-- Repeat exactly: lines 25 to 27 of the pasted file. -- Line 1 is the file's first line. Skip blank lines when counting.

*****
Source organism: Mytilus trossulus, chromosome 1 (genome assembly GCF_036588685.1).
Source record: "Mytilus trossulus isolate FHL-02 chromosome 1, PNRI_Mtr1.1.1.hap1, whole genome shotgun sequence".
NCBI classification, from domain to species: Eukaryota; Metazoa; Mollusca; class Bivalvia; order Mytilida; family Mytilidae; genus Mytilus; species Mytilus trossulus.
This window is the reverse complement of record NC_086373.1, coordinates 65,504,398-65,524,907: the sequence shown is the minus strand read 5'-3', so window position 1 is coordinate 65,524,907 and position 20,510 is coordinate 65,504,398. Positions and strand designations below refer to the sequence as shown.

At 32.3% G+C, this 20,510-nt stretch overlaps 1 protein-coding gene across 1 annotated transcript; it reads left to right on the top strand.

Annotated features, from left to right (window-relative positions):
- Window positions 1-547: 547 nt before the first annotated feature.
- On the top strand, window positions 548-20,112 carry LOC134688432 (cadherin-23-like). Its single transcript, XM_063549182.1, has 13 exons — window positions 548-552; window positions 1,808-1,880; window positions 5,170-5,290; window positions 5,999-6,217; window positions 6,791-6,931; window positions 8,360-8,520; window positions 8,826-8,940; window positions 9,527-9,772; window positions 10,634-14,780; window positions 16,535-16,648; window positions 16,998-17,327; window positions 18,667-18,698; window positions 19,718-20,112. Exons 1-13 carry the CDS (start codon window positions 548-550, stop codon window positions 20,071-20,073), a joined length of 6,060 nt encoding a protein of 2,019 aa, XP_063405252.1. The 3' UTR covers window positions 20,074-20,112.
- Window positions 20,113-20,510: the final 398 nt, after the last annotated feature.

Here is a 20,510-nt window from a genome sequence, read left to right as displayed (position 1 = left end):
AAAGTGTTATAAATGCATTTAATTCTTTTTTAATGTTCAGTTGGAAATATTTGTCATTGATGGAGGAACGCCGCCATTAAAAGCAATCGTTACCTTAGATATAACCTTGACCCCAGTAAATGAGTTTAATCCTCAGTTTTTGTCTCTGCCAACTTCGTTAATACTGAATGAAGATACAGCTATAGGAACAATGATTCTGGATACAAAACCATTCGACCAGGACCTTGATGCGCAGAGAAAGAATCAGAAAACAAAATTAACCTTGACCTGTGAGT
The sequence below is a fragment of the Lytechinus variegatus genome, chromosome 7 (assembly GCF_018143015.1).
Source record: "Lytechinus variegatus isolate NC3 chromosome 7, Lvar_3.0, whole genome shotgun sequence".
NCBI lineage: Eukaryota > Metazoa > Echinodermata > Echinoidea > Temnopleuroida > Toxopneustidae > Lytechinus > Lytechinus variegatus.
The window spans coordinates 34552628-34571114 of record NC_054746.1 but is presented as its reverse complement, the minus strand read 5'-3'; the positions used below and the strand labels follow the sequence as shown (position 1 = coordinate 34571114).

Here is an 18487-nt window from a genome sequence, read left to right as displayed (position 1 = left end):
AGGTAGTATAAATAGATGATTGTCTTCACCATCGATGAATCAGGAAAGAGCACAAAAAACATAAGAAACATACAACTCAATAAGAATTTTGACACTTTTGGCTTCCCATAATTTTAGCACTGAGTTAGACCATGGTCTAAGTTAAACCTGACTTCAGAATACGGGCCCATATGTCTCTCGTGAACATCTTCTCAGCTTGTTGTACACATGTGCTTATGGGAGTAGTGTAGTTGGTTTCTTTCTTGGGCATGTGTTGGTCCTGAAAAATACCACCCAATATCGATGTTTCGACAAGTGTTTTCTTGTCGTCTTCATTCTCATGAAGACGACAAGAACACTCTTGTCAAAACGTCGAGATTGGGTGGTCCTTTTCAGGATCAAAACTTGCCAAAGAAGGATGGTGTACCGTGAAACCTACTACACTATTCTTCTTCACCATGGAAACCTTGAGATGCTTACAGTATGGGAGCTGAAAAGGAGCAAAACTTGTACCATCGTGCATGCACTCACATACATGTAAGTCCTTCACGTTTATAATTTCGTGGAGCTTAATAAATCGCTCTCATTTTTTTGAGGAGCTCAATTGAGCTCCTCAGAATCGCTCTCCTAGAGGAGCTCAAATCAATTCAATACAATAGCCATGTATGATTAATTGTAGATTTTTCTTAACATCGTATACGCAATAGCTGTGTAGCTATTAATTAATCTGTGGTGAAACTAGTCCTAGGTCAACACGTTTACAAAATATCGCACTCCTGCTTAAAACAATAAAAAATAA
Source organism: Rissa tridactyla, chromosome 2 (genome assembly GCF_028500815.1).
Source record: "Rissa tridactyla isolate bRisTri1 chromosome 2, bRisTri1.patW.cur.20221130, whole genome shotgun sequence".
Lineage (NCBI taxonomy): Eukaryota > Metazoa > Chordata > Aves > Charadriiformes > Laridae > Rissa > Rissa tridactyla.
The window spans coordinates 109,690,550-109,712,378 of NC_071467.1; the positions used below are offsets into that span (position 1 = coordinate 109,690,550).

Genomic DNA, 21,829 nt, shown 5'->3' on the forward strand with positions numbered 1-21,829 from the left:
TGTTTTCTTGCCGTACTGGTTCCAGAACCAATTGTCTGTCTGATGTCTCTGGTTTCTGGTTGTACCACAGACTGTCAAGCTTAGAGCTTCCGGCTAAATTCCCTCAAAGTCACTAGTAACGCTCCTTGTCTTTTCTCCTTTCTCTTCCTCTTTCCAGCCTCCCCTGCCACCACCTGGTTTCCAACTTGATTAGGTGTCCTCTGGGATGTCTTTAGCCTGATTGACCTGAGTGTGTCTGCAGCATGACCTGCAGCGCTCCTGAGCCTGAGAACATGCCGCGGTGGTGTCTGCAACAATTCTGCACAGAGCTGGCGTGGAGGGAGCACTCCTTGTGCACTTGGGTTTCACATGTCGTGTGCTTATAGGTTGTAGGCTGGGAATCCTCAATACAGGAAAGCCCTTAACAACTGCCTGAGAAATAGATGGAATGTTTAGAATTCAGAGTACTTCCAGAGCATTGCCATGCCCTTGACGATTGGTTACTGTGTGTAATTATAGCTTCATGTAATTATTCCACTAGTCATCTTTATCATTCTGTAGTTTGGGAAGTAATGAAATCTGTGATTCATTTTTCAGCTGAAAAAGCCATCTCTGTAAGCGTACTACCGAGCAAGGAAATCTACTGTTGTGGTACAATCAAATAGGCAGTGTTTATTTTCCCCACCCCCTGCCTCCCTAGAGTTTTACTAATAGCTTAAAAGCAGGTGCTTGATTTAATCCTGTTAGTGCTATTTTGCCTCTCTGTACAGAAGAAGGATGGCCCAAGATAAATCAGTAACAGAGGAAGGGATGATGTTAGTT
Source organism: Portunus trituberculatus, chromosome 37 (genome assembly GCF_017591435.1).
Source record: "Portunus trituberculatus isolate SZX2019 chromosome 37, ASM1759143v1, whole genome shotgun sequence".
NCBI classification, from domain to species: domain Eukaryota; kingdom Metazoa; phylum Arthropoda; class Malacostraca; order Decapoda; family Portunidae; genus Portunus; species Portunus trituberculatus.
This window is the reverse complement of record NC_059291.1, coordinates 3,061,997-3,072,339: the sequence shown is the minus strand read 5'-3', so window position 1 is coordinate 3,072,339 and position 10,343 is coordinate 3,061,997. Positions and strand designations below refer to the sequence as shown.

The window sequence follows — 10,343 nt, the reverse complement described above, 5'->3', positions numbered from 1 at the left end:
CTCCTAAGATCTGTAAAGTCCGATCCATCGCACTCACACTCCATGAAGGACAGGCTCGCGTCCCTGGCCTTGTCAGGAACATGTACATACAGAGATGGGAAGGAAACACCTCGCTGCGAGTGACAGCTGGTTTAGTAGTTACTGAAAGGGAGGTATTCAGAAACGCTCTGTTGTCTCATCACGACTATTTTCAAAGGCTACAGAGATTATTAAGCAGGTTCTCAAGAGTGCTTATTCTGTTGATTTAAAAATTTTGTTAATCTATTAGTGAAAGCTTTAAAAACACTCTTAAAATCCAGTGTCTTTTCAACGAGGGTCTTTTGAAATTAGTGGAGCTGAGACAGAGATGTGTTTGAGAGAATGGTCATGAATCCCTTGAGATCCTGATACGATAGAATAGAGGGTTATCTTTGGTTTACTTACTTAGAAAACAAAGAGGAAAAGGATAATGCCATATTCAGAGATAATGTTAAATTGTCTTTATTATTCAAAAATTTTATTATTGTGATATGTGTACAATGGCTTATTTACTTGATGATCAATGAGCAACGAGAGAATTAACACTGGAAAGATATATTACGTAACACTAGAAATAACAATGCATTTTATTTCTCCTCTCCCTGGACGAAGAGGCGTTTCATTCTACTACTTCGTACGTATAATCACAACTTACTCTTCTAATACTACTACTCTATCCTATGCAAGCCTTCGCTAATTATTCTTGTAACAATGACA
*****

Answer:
Source record: "Portunus trituberculatus isolate SZX2019 chromosome 37, ASM1759143v1, whole genome shotgun sequence".
NCBI classification, from domain to species: domain Eukaryota; kingdom Metazoa; phylum Arthropoda; class Malacostraca; order Decapoda; family Portunidae; genus Portunus; species Portunus trituberculatus.
This window is the reverse complement of record NC_059291.1, coordinates 3,061,997-3,072,339: the sequence shown is the minus strand read 5'-3', so window position 1 is coordinate 3,072,339 and position 10,343 is coordinate 3,061,997. Positions and strand designations below refer to the sequence as shown.